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Originally published July 28, 2013 at 5:08 AM | Page modified July 28, 2013 at 7:20 AM

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Solnit’s ‘The Faraway Nearby’: stories that explain and sustain

Rebecca Solnit’s precise, lyrical new book, “The Faraway Nearby,” is a memoir of stories that have helped the author understand her place in the world and in her life.

Special to The Seattle Times

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‘The Faraway Nearby’

by Rebecca Solnit

Viking, 259 pp., $25.95

Story, life and death. Every part of our existence is intertwined with the world around us. Out of these interactions, between lovers, between strangers, between parent and child, we try to understand our place in this beautiful, confusing world we inhabit. One of the best and most useful ways to achieve this knowledge is through stories, both our own and others’ that we learn.

In her thoughtful, mystical, and yet truly grounded, new book, “The Faraway Nearby,” Rebecca Solnit has written a paean to stories and the power they contain. As the National Book Critic Circle Award winner writes, “Stories are compasses and architecture; we navigate by them, we build our sanctuaries and our prisons out of them, and to be without a story is to be lost in the vastness of a world that spreads in all directions like arctic tundra or sea ice.”

Beginning with 100 pounds of apricots she inherited from her mother, Solnit weaves a memoir of stories that helps her understand her place and her life. We learn of her challenging relationship with her mother, of how an Icelandic labyrinth helped center her, and of how she vanished into books on her path to becoming a writer. But her story is not just hers alone. We learn of the young Che Guevara’s time among lepers, of Tang dynasty artist Wu Daozi, who disappeared and escaped into a painting he made, and of the haunting story of Atagutaluk, an Inuit woman’s desperate tale of cannibalism.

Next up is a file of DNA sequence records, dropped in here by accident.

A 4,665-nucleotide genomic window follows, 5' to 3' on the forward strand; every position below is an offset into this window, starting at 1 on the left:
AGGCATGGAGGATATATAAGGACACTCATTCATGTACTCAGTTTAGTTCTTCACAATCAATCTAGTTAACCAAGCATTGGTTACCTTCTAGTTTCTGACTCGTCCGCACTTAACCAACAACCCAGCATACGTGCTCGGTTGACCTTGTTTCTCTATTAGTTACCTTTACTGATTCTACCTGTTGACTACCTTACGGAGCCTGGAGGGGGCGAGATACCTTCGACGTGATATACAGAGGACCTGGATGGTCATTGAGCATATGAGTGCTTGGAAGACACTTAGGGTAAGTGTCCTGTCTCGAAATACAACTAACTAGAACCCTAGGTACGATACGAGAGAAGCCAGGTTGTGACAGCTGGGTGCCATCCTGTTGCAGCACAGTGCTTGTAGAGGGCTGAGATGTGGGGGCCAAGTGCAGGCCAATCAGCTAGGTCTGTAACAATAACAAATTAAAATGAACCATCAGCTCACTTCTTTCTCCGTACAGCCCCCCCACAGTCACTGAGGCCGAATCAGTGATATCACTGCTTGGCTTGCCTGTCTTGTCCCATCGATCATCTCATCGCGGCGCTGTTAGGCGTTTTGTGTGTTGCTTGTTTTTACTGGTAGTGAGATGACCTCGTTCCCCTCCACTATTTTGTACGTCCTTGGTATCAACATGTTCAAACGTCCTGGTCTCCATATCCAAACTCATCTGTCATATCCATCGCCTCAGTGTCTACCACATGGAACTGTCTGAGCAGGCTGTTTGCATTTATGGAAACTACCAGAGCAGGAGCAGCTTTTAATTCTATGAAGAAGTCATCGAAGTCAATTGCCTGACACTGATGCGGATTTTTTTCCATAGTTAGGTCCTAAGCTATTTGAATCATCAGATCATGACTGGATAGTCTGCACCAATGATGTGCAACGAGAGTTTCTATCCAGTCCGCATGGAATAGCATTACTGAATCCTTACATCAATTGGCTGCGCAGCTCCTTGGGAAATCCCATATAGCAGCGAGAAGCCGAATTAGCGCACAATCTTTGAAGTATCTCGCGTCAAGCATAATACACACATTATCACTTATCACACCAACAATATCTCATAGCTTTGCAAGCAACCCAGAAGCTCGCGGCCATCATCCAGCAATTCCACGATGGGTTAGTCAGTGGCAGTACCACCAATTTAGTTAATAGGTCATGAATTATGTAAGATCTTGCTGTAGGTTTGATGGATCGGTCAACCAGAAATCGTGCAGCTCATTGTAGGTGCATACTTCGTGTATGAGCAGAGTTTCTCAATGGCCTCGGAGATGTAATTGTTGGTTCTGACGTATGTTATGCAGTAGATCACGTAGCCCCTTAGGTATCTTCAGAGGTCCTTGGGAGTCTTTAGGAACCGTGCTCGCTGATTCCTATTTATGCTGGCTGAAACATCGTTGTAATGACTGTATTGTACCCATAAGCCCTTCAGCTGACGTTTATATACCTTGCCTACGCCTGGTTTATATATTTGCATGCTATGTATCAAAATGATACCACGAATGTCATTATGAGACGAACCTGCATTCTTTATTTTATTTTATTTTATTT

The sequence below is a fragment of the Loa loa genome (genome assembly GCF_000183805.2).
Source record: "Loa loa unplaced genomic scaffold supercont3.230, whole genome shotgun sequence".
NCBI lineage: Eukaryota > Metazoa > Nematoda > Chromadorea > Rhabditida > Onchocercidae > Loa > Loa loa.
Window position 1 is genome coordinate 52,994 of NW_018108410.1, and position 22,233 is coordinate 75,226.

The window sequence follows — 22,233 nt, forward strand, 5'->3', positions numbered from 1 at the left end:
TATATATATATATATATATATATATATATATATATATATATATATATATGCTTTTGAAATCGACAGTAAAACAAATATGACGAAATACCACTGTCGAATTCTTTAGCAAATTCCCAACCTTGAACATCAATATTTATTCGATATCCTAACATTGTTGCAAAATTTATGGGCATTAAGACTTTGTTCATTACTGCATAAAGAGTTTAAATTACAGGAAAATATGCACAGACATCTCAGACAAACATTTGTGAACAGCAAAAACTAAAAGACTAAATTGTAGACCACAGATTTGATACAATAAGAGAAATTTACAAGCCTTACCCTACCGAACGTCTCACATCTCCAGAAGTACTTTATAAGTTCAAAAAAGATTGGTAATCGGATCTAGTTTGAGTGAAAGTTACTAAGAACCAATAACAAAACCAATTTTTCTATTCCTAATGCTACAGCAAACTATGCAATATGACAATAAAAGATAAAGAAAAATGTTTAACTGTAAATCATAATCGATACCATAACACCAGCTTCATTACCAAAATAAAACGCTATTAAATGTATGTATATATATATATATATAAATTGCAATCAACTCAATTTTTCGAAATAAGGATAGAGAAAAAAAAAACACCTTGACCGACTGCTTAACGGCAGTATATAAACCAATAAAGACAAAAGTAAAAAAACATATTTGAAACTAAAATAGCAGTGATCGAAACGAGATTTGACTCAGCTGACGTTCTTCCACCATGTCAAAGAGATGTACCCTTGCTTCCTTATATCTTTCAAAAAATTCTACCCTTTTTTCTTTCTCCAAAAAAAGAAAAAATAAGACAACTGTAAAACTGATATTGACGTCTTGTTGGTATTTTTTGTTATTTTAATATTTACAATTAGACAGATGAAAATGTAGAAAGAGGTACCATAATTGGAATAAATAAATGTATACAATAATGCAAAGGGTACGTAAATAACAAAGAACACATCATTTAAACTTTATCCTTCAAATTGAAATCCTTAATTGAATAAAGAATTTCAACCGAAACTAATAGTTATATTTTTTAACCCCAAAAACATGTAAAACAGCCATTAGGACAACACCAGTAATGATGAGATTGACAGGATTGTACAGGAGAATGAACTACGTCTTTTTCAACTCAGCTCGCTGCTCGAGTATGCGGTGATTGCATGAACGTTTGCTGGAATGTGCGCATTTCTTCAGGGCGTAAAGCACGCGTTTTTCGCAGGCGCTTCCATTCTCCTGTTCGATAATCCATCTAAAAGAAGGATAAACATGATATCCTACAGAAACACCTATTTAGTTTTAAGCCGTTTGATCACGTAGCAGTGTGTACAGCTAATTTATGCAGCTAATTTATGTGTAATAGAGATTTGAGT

Reading “The Faraway Nearby” feels at times like a stream of consciousness, as Solnit bounces around time and place, advancing, retreating, reconsidering, and reweaving. Her writing is so precise and so lyrical, though, that the stories merge and coalesce into a beautiful whole, creating a whole new story for each of us to appreciate and learn from.

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